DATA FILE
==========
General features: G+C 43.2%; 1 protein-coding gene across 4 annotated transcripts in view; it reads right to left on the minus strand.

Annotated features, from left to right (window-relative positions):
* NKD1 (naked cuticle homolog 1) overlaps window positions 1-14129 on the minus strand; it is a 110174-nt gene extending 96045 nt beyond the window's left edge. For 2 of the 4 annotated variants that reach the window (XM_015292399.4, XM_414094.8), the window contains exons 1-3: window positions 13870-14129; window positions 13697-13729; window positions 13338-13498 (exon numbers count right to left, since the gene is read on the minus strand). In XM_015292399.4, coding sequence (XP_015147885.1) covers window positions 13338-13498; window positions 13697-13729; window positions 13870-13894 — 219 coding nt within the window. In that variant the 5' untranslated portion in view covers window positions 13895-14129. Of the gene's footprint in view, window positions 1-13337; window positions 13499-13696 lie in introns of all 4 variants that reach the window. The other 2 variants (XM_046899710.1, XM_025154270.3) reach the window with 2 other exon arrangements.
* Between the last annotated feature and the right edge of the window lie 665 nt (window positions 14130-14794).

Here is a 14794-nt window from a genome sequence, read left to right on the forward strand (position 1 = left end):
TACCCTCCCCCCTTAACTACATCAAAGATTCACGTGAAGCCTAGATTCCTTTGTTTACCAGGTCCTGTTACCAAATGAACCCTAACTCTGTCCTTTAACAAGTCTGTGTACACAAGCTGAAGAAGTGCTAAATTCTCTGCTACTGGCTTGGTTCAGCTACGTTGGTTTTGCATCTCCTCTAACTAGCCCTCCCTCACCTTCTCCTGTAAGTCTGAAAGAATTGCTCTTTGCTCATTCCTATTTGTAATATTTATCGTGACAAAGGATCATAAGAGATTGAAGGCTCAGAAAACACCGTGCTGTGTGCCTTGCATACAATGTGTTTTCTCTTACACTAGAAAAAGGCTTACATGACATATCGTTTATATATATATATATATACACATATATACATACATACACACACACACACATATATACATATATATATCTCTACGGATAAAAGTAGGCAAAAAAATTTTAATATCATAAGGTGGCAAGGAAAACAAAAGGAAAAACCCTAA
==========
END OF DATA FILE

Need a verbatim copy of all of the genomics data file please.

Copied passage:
General features: G+C 43.2%; 1 protein-coding gene across 4 annotated transcripts in view; it reads right to left on the minus strand.

Annotated features, from left to right (window-relative positions):
* NKD1 (naked cuticle homolog 1) overlaps window positions 1-14129 on the minus strand; it is a 110174-nt gene extending 96045 nt beyond the window's left edge. For 2 of the 4 annotated variants that reach the window (XM_015292399.4, XM_414094.8), the window contains exons 1-3: window positions 13870-14129; window positions 13697-13729; window positions 13338-13498 (exon numbers count right to left, since the gene is read on the minus strand). In XM_015292399.4, coding sequence (XP_015147885.1) covers window positions 13338-13498; window positions 13697-13729; window positions 13870-13894 — 219 coding nt within the window. In that variant the 5' untranslated portion in view covers window positions 13895-14129. Of the gene's footprint in view, window positions 1-13337; window positions 13499-13696 lie in introns of all 4 variants that reach the window. The other 2 variants (XM_046899710.1, XM_025154270.3) reach the window with 2 other exon arrangements.
* Between the last annotated feature and the right edge of the window lie 665 nt (window positions 14130-14794).

Here is a 14794-nt window from a genome sequence, read left to right on the forward strand (position 1 = left end):
TACCCTCCCCCCTTAACTACATCAAAGATTCACGTGAAGCCTAGATTCCTTTGTTTACCAGGTCCTGTTACCAAATGAACCCTAACTCTGTCCTTTAACAAGTCTGTGTACACAAGCTGAAGAAGTGCTAAATTCTCTGCTACTGGCTTGGTTCAGCTACGTTGGTTTTGCATCTCCTCTAACTAGCCCTCCCTCACCTTCTCCTGTAAGTCTGAAAGAATTGCTCTTTGCTCATTCCTATTTGTAATATTTATCGTGACAAAGGATCATAAGAGATTGAAGGCTCAGAAAACACCGTGCTGTGTGCCTTGCATACAATGTGTTTTCTCTTACACTAGAAAAAGGCTTACATGACATATCGTTTATATATATATATATATACACATATATACATACATACACACACACACACATATATACATATATATATCTCTACGGATAAAAGTAGGCAAAAAAATTTTAATATCATAAGGTGGCAAGGAAAACAAAAGGAAAAACCCTAA